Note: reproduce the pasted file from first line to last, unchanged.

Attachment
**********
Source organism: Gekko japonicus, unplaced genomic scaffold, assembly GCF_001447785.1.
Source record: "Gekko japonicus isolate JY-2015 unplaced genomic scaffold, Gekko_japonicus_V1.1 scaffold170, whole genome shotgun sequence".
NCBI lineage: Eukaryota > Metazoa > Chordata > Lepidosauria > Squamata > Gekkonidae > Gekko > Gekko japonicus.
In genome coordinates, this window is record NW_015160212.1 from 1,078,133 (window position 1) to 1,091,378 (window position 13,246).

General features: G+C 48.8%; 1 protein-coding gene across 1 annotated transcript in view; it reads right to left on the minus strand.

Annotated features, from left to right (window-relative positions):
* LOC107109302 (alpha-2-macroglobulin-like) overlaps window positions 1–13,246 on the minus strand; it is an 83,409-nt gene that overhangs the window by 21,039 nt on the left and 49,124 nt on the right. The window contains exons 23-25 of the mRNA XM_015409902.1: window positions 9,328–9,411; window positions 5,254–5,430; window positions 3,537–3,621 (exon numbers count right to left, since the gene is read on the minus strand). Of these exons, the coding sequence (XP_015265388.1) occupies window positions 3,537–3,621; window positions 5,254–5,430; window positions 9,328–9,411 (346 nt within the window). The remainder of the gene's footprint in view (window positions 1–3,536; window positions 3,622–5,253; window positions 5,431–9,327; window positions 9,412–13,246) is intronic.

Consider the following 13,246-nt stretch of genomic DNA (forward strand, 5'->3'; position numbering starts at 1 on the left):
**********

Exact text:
Source organism: Gekko japonicus, unplaced genomic scaffold, assembly GCF_001447785.1.
Source record: "Gekko japonicus isolate JY-2015 unplaced genomic scaffold, Gekko_japonicus_V1.1 scaffold170, whole genome shotgun sequence".
NCBI lineage: Eukaryota > Metazoa > Chordata > Lepidosauria > Squamata > Gekkonidae > Gekko > Gekko japonicus.
In genome coordinates, this window is record NW_015160212.1 from 1,078,133 (window position 1) to 1,091,378 (window position 13,246).

General features: G+C 48.8%; 1 protein-coding gene across 1 annotated transcript in view; it reads right to left on the minus strand.

Annotated features, from left to right (window-relative positions):
* LOC107109302 (alpha-2-macroglobulin-like) overlaps window positions 1–13,246 on the minus strand; it is an 83,409-nt gene that overhangs the window by 21,039 nt on the left and 49,124 nt on the right. The window contains exons 23-25 of the mRNA XM_015409902.1: window positions 9,328–9,411; window positions 5,254–5,430; window positions 3,537–3,621 (exon numbers count right to left, since the gene is read on the minus strand). Of these exons, the coding sequence (XP_015265388.1) occupies window positions 3,537–3,621; window positions 5,254–5,430; window positions 9,328–9,411 (346 nt within the window). The remainder of the gene's footprint in view (window positions 1–3,536; window positions 3,622–5,253; window positions 5,431–9,327; window positions 9,412–13,246) is intronic.

Consider the following 13,246-nt stretch of genomic DNA (forward strand, 5'->3'; position numbering starts at 1 on the left):